Interactive alarm services, and interactive integration services, are only going to increase in popularity and sure to be a principal generator of RMR, provided you start offering it and providing the technology and services.  There are a number of manufacturers offering equipment and services for interactive systems.  And what do I mean by interactive system? Alarm systems historically were electronic systems that were turned on or off at the premises using a key or keypad.  Remote access came along and permitted a subscriber to use a wireless key device, but it worked as long as the subscriber was in the drive way.  Then remote devices worked through the Internet and the subscriber could be anywhere to turn the alarm system on or off.  Then smart phones, permiting access  by use of the smart phone, and not only can you turn the alarm system on or off, but because of integration services the subscriber can view video, listen to audio, turn the alarm and most any other electronically controlled device or or off.  Then came along the Standard All in One contracts - so now alarm companies could actually charge RMR for the interactive services.  [sorry couldn't resist].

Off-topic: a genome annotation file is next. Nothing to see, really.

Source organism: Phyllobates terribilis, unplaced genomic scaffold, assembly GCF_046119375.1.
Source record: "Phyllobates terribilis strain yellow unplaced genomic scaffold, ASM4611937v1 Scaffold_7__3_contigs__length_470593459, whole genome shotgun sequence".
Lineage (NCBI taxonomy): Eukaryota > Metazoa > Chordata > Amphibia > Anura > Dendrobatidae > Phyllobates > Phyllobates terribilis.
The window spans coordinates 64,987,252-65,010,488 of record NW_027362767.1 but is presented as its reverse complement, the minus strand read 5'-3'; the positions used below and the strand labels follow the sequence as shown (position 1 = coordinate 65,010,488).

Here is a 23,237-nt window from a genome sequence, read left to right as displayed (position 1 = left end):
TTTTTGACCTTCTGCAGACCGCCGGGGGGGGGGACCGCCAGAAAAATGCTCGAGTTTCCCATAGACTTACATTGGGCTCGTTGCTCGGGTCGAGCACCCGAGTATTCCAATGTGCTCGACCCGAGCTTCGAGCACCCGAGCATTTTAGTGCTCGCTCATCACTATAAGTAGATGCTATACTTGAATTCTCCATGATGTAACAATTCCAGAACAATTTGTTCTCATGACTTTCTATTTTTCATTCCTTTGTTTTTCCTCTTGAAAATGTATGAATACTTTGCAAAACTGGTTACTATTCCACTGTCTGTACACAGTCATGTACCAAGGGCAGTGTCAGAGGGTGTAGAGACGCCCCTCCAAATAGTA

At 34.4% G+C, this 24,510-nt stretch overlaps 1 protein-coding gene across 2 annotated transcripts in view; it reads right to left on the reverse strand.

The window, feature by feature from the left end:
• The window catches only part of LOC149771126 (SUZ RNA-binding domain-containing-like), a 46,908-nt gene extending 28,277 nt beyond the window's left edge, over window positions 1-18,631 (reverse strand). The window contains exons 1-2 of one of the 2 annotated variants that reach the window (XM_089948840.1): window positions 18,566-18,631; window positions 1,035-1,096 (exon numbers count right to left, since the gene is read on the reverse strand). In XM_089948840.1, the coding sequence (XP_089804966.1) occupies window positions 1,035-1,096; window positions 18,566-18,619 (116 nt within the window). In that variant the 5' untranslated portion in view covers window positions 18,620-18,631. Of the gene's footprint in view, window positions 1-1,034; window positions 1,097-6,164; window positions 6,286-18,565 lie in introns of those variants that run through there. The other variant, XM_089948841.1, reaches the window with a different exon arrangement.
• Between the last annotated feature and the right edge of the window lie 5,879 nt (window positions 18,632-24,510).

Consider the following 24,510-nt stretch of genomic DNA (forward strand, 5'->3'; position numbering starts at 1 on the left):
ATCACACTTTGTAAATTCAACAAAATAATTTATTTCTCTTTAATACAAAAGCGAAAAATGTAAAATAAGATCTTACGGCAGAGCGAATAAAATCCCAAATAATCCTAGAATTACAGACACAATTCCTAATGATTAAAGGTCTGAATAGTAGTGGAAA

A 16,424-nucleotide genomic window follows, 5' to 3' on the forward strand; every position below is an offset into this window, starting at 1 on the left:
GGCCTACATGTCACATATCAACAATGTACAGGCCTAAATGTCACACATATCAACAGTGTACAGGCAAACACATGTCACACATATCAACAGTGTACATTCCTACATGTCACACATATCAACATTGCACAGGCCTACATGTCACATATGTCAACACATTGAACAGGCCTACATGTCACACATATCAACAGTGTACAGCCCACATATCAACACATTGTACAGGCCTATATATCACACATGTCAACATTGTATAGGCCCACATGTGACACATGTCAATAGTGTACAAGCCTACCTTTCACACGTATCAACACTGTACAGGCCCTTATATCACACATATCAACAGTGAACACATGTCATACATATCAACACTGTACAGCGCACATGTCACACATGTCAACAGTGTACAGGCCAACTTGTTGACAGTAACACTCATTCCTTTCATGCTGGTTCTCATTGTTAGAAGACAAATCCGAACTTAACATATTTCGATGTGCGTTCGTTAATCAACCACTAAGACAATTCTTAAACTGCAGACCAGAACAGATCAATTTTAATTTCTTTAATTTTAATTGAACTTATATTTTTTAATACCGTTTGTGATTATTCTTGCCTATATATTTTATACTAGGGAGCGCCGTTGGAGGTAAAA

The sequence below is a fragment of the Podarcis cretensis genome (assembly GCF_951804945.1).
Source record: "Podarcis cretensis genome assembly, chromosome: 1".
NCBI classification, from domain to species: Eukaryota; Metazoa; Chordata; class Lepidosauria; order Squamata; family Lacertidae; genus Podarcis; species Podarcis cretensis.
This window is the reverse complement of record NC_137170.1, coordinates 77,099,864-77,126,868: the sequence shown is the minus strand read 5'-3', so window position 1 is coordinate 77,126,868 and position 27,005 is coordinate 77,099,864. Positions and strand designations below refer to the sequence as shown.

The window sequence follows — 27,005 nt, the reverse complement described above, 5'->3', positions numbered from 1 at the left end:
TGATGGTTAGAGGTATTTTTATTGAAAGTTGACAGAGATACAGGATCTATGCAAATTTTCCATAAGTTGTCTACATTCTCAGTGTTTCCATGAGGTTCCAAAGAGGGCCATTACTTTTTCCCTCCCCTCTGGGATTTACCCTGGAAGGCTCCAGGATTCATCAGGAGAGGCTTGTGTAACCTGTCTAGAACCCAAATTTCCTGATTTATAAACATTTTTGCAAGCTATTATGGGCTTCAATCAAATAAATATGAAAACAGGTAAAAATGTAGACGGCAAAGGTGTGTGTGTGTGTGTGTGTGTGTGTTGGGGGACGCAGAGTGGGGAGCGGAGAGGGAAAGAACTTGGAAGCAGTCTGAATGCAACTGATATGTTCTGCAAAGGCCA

One component of this new [or not so new] service is that manufacturers have gotten in on the RMR model by causing their devices installed at the subscriber premises to have to pass through servers maintained by the manufacturer who then transmitted the data to a central station [manufacturers haven't opened their own centrals --- yet].  What caught my attention in this developing process is that one of the manufacturers, alarm.com requires alarm dealers to require subscribers to agree to contract terms and conditions which I deemed less protective than what dealers needed, also adding an additional two pages of terms.  So I wondered if there were other manufacturers who offered the same product and services, and there are.  I haven't checked to see whether they too require their own contract terms so I can't compare that.  Since I'm far from technical I asked alarm expert Steve Sopkin to explain what interactive services and manufacturers are out there.  Anyone with any experience with these manufacturers are welcome to send in comments for circulation. I am particularly interested knowing what contract terms you or your subscribers are being asked or required to sign. I suggest you avoid signing contract terms unless you read them carefully.  See if you can change the terms that conflict with your interests and see if other manufacturers are more reasonable in their requirements.   Here is what Steve provided: